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Read Introduction to 1 Corinthians


1 “Am I not an apostle? Am I not free? Have I not seen Jesus Christ our Lord? Are you not my work in the Lord? 2IfI am not an apostle to others, yet doubtless I am to you. For you are the seal of my apostleship in the Lord.”


In chapter nine, Paul turns to illustrations of how he personally limited his liberty for the sake of weaker brothers in Christ.

Paul gives six reasons why he had the right to financial support in chapter nine:

He was an apostle, 9:1-6

Workers deserve pay, 9:7

It is consistent with God’s Word, 9:8-11

Others exercise this right, 9:12

It is a widespread pattern, 9:13

Jesus directed it, 9:14

Paul asks four rhetorical questions with the expectation of an answer of “yes.” By firing these four pithy questions like a machine gun, without waiting for an answer, he asserts that he has legitimate rights.


Am I not an apostle?

Paul was the great apostle to the Gentiles. An apostle had the greatest authority or rights of anyone in the church; therefore, he had greater freedom than anyone. An apostle roamed the Roman world, establishing and directing churches. An apostle had exceptional privileges. He was appointed by the Holy Spirit (12:11), an eyewitness of the resurrection (15:8-10), endowed with miraculous powers (Acts 5:15; 16:16-18; 19:11-12), and recipient of direct revelation to write Scripture.

Am I not free?

Paul was personally free in Christ and understood his liberty. He was emancipated in Christ from the penalty of sin (Galatians 5:1). The book of Acts portrays the fascinating account of how he murdered Christians and imprisoned them, but then how he became free from sin.

Have I not seen Jesus Christ our Lord?

Paul became a believer after the death and resurrection of Christ. He saw the resurrected Christ in a vision as an eyewitness (9:3-5, 15; 18:9-10;22:14-18; 26:15-18).

Are you not my work in the Lord?

The Corinthians came to Christ through the ministry of Paul’s apostolic ministry (Romans 15:15-21). “My work” does not refer to a building because there were no church buildings until the third century. The people in Corinth who came to Christ were his “work.” Paul says, “What do I have to show for my one-and-a-half years of work in Corinth? I can point to your salvation. You were pagans worshipping in the Temple of Aphrodite. Now, look at your transformed lives.” He founded the church at Corinth.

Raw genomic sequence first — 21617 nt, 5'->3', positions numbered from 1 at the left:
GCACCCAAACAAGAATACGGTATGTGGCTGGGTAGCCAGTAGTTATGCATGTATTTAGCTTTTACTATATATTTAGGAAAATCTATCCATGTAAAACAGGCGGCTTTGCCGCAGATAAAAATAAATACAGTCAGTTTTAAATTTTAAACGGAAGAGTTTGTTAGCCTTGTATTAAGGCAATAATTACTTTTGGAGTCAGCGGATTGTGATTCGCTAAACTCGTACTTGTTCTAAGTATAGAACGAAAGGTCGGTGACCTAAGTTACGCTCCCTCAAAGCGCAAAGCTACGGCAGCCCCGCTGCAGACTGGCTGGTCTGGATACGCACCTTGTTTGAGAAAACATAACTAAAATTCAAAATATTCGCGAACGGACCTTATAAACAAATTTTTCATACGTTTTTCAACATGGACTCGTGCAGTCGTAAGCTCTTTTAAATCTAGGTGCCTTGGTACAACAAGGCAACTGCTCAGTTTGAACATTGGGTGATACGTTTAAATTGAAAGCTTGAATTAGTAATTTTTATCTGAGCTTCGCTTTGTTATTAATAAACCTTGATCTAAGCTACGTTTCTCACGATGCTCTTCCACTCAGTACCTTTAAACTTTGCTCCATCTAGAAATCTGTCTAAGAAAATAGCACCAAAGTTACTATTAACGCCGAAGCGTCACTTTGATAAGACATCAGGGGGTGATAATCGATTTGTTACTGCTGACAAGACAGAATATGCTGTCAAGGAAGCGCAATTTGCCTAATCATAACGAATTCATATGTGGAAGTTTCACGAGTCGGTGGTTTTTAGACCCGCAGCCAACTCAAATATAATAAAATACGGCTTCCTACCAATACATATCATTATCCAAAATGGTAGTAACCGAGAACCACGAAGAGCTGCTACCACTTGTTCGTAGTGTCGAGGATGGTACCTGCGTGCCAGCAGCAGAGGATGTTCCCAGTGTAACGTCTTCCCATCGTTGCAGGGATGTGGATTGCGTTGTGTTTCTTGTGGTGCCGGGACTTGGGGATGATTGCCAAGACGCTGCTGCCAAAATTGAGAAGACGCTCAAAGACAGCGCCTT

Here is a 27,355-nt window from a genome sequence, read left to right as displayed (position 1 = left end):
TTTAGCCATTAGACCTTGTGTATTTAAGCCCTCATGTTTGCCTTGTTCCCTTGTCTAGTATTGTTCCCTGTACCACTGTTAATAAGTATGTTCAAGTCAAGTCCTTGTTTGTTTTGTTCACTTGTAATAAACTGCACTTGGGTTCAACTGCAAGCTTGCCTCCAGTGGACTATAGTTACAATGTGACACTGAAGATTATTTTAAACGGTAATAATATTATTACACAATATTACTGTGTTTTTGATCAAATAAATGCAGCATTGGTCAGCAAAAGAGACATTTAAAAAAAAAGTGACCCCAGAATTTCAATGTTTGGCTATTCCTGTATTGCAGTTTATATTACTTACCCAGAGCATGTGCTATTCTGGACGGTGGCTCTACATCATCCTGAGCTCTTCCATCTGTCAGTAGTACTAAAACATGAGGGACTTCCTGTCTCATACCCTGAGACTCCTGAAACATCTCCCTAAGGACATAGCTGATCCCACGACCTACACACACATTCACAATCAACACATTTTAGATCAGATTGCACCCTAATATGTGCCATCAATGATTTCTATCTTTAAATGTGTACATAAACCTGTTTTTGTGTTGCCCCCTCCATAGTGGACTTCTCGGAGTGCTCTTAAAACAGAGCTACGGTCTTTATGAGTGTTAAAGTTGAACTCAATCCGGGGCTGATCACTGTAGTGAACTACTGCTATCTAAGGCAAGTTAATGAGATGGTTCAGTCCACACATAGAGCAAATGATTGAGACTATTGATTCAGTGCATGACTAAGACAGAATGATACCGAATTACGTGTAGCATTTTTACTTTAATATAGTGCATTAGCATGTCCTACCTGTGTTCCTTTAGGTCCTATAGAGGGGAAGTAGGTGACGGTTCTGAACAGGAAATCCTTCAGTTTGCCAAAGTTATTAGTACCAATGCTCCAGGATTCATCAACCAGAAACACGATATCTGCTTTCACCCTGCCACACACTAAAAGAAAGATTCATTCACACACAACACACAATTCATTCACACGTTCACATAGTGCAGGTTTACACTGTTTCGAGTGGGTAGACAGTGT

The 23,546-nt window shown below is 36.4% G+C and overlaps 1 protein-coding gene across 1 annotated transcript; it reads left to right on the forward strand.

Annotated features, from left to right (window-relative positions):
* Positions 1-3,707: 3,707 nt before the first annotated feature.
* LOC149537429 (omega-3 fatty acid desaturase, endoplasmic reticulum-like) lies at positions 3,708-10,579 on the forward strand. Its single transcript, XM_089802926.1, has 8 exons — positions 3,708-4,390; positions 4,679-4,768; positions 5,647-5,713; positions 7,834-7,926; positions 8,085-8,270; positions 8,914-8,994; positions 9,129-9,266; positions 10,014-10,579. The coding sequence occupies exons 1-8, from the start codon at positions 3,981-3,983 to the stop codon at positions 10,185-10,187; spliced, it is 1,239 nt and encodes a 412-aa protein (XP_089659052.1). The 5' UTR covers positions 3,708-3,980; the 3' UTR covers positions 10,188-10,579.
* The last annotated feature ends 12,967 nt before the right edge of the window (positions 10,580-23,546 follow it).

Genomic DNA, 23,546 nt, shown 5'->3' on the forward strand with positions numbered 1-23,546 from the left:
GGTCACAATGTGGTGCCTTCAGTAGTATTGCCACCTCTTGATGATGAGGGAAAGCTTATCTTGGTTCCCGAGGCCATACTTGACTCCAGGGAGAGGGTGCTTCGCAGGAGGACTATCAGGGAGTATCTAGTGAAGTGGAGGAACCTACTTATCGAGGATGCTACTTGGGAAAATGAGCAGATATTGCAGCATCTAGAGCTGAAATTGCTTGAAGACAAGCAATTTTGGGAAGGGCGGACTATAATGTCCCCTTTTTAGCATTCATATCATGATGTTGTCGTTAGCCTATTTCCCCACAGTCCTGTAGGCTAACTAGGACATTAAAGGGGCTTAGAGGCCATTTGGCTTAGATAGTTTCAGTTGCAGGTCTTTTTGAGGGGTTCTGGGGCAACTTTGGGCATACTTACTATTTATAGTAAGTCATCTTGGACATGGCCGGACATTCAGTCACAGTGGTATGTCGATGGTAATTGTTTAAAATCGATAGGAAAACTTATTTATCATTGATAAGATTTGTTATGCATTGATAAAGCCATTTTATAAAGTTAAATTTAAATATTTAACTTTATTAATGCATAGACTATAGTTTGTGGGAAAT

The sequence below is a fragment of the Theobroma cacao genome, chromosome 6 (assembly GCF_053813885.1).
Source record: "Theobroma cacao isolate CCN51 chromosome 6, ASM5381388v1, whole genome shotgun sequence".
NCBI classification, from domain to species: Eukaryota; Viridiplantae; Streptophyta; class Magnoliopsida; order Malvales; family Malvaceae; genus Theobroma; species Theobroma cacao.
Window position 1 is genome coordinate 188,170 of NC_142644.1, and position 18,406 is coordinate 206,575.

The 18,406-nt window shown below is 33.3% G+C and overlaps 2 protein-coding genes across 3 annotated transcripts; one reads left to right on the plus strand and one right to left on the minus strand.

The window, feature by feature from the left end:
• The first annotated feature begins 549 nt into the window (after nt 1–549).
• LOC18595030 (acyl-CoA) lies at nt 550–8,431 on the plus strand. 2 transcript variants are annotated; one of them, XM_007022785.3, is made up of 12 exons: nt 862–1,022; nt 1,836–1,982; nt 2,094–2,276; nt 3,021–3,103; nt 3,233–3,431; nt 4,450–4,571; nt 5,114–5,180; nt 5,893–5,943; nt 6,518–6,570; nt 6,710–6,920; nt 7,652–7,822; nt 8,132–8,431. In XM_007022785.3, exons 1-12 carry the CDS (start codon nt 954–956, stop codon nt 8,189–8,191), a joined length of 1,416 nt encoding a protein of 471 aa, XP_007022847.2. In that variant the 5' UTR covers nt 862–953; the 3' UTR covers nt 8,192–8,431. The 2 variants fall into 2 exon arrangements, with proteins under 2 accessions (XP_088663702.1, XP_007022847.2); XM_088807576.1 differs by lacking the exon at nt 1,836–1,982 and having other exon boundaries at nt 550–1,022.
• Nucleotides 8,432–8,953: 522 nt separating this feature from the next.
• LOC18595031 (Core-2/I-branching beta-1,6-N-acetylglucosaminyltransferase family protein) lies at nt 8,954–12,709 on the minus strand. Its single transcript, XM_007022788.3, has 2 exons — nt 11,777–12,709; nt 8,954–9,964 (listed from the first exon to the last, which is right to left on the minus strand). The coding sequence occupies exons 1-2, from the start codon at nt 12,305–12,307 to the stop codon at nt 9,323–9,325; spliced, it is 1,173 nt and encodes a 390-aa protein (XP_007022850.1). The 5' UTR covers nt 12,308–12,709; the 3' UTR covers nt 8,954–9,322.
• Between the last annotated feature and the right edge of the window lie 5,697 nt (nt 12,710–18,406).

If I am not an apostle to others, yet doubtless I am to you.

Paul started the church at Corinth and led many to Christ, so his authority should have been patently obvious to them (Acts 18:1-11). The Corinthians owed their existence as a church to the ministry of the apostle Paul. A proof of Paul’s apostleship is that people come to Christ.

For you are the seal of my apostleship in the Lord.

A “seal” in the first century was used to guarantee authenticity by fastening something closed. Seals were placed on letters or containers to guarantee that the merchandise was genuine and not altered. The church was the seal of the genuineness of Paul’s apostleship.


It is one thing to have freedom, but it is another thing to use it properly.


We hear many demands for “rights” in Christian circles today: “I have my rights.” We should know something about laying aside legitimate rights. We have our rights, but we also have the right to waive our rights or relinquish our rights. We relinquish rights for the welfare of others.